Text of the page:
Posts Tagged ‘Paul Beckett’

The decentralisation of paid-for news begins

24 March 2010

The election commission of India likes to pretend that it came to know of the phenomenon of “paid news”—advertisements being slipped in under the garb of news to circumvent expenditure norms— only after recent reports of its widespread use during the 2009 recent general elections.

Well, here’s more news for the EC.

A journalist with Citizen Matters, a civic awareness magazine published from Bangalore, writes that she was offered money to write about candidates from three mainstream political parties contesting elections to the civic body in India’s IT capital.

Vaishnavi Vittal writes that an aide of a first-time candidate in ward no. 177 (J.P. Nagar)  tried to slip her a bunch of 100-rupee notes neatly folded in his palm. “Nimma expenditurege (for your expenditure), madam”, he said sheepishly. Less than an hour later, in the same ward, another candidate pulled out wads of 500-rupee notes from his pocket and asked me, “Hana yenadaru kodabeka? (Should we pay you any money?)”

“A similar incident occurred with a party candidate contesting from Sarakki (Ward 178). After the interview, the candidate’s spouse and campaign coordinator repeatedly asked me if they need to pay me for the interview. They went on to add, laughing all the while, that they are ready to pay money even if we don’t ask for it.

“The two of them gave me a copy of a local Kannada publication in which there were several reports, profiling some of the candidates. They told me that they had paid for a report on their party candidate on the front page.”

Read the full article: Cash for coverage comes to BBMP elections too

Link via Kanchar Kaur-Hariharan

Complete coverage: Editors’ Guild on paid news, private treaties

Pyramid Saimira, Tatva & Times Private Treaties

Times Private Treaties gets a very public airing

SUCHETA DALAL: Forget the news, you can’t believe the ads either

Does he who pays the piper call the tune?

SALIL TRIPATHI: The first casualty of a cosy deal is credibility

Selling the soul? Or sustaining the business?

PAUL BECKETT: Indian media holding Indian democracy ransom

Does he who pays the piper call the tune?

PRATAP BHANU MEHTA: ‘Indian media in deeply murky ethical territory’

The scoreline: Different strokes for different folks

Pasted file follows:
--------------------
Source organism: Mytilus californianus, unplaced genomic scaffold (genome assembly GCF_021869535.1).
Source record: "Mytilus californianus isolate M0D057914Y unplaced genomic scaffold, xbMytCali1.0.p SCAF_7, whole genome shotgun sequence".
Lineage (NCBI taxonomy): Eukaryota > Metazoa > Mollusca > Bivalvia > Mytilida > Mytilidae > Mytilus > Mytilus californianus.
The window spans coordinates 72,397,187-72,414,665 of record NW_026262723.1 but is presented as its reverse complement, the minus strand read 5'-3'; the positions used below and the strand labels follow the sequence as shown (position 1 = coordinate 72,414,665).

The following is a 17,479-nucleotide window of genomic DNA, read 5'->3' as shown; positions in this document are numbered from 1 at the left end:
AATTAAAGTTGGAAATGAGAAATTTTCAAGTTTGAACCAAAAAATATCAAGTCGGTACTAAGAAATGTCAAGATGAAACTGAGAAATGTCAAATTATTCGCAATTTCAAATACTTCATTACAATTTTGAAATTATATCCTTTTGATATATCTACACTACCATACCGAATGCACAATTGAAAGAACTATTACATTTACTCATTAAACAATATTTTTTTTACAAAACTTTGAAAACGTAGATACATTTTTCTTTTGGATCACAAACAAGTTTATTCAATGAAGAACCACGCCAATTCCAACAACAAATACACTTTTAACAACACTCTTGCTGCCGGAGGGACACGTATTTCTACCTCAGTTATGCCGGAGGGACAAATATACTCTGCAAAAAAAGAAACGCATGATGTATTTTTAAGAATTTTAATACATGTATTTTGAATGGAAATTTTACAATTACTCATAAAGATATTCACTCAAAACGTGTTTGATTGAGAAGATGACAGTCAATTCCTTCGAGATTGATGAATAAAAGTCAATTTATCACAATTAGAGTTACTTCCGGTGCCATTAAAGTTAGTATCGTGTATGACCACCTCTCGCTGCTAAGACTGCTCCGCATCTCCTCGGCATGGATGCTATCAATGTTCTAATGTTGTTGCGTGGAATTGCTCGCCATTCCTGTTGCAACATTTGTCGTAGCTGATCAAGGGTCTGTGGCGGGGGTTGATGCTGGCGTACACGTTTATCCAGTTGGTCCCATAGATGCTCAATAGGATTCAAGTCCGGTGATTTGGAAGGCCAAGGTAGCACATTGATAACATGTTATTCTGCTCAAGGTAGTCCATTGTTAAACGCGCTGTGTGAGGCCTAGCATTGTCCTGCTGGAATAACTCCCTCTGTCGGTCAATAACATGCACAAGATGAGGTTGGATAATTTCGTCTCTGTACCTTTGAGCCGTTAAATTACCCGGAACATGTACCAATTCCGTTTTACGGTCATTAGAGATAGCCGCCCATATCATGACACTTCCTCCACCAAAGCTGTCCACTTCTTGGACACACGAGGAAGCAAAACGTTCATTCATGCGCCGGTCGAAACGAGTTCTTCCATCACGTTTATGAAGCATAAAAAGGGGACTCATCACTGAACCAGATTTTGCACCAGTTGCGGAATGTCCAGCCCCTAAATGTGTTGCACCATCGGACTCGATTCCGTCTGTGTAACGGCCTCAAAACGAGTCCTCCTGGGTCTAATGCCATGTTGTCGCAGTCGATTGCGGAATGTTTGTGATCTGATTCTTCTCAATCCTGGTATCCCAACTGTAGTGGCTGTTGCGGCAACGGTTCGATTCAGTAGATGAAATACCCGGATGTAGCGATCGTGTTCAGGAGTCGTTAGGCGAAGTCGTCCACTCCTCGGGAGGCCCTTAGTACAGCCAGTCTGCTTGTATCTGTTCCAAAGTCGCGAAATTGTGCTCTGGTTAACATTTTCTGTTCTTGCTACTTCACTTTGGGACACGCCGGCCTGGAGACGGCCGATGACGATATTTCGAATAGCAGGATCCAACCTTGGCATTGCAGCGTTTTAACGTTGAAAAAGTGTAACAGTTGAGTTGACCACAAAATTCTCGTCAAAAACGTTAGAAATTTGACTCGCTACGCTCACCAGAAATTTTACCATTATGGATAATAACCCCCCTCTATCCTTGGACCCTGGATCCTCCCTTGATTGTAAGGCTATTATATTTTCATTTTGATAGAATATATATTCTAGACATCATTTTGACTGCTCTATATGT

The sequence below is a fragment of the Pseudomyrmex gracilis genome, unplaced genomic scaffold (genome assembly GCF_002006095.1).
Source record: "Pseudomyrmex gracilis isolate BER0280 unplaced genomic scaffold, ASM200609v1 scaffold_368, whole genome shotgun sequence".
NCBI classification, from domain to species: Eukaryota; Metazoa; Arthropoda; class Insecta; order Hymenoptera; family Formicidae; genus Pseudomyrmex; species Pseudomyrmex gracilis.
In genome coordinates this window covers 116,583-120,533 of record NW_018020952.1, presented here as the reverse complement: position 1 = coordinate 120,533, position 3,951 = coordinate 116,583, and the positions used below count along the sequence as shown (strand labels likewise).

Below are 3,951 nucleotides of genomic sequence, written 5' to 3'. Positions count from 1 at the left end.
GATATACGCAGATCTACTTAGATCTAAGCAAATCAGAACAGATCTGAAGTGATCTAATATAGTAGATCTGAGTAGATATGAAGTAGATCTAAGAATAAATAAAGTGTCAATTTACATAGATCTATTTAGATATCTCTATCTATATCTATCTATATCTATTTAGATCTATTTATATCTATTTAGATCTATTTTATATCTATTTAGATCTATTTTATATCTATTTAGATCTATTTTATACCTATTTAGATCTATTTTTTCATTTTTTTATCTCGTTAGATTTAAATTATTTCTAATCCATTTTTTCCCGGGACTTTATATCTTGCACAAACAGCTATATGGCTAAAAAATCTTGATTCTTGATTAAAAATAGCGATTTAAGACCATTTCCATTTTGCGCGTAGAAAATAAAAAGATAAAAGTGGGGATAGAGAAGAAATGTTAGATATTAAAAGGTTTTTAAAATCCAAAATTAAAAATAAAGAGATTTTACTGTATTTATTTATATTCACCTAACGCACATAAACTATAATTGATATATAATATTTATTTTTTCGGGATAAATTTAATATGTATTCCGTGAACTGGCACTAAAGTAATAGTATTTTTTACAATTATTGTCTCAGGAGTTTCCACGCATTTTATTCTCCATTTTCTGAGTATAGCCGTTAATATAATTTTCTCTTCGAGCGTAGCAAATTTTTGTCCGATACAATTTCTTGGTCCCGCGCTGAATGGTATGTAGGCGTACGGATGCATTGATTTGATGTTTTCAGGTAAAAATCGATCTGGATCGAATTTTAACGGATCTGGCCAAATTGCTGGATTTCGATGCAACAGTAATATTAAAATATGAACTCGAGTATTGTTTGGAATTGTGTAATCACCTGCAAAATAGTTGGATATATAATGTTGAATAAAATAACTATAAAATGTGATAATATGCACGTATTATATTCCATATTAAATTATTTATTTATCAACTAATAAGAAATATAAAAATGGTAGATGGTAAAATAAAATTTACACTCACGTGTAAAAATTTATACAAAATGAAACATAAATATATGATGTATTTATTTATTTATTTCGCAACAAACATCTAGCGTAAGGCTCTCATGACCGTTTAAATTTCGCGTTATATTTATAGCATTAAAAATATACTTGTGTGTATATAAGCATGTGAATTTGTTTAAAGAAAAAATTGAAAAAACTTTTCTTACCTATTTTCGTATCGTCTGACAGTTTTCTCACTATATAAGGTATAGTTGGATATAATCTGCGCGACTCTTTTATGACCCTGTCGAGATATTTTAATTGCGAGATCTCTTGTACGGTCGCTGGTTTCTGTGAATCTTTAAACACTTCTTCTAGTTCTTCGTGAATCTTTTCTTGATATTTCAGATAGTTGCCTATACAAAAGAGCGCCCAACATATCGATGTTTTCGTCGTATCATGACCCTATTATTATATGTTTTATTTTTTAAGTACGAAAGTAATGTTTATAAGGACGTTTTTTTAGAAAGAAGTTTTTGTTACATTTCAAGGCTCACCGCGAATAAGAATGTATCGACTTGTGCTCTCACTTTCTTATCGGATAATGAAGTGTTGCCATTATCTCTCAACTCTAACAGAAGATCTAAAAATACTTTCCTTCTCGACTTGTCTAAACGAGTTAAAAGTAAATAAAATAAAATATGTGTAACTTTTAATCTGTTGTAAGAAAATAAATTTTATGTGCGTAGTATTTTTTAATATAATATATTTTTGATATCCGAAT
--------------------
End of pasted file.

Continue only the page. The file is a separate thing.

A package deal that’s well worth a second look

ADITYA NIGAM: ‘Editors, senior journalists must declare assets’

The brave last words of Prabhash Joshi

‘Only the weather section isn’t sold these days’

It takes 3 Idiots to call the bluff of Pauper Tigers

If you trust polls, trust in Indian media dips

Does he who pays the piper call the tune?

30 September 2009

NDMA-Letter

The media is pilloried, and rightly so, for erasing the line between editorial and advertising. Space sellers are slammed, and rightly so, for allowing advertisers and agencies to run riot. And publishers and editors are pilloried, and rightly so, for not standing up and telling advertisers, agencies and space sellers where to get off.

But what when the advertiser is the government, as the National Disaster Management Agency (NDMA) is?

And what when the government as advertiser tries to set the editorial rules and guidelines in a tight advertising market, when it tells you how to write the article, how to do the layout, and what kind of newsprint to choose, all in the name of public awareness?

Also read: Pyramid Saimira, Tatva & Times Private Treaties

Times Private Treaties gets a very public airing

SUCHETA DALAL: Forget the news, you can’t believe the ads either

SALIL TRIPATHI: The first casualty of a cosy deal is credibility

PAUL BECKETT: Indian media holding Indian democracy ransom

PRATAP BHANU MEHTA: ‘Indian media in deeply murky ethical territory’

The scoreline: Different strokes for different folks

Free, frank, fearless? No. Grubby, greedy, gutless.

1 June 2009

A significant outcome of the 2009 general elections has been the “outing” of the corruption in the Indian news media. What was earlier, usually, seen as an individual transgression has grown and morphed into an institutional malaise with long-term implications for our democracy which the aam admi is still to recognise.

Most cases of corruption in the media have so far involved the South Indian state of Andhra Pradesh.

Enter, Karnataka.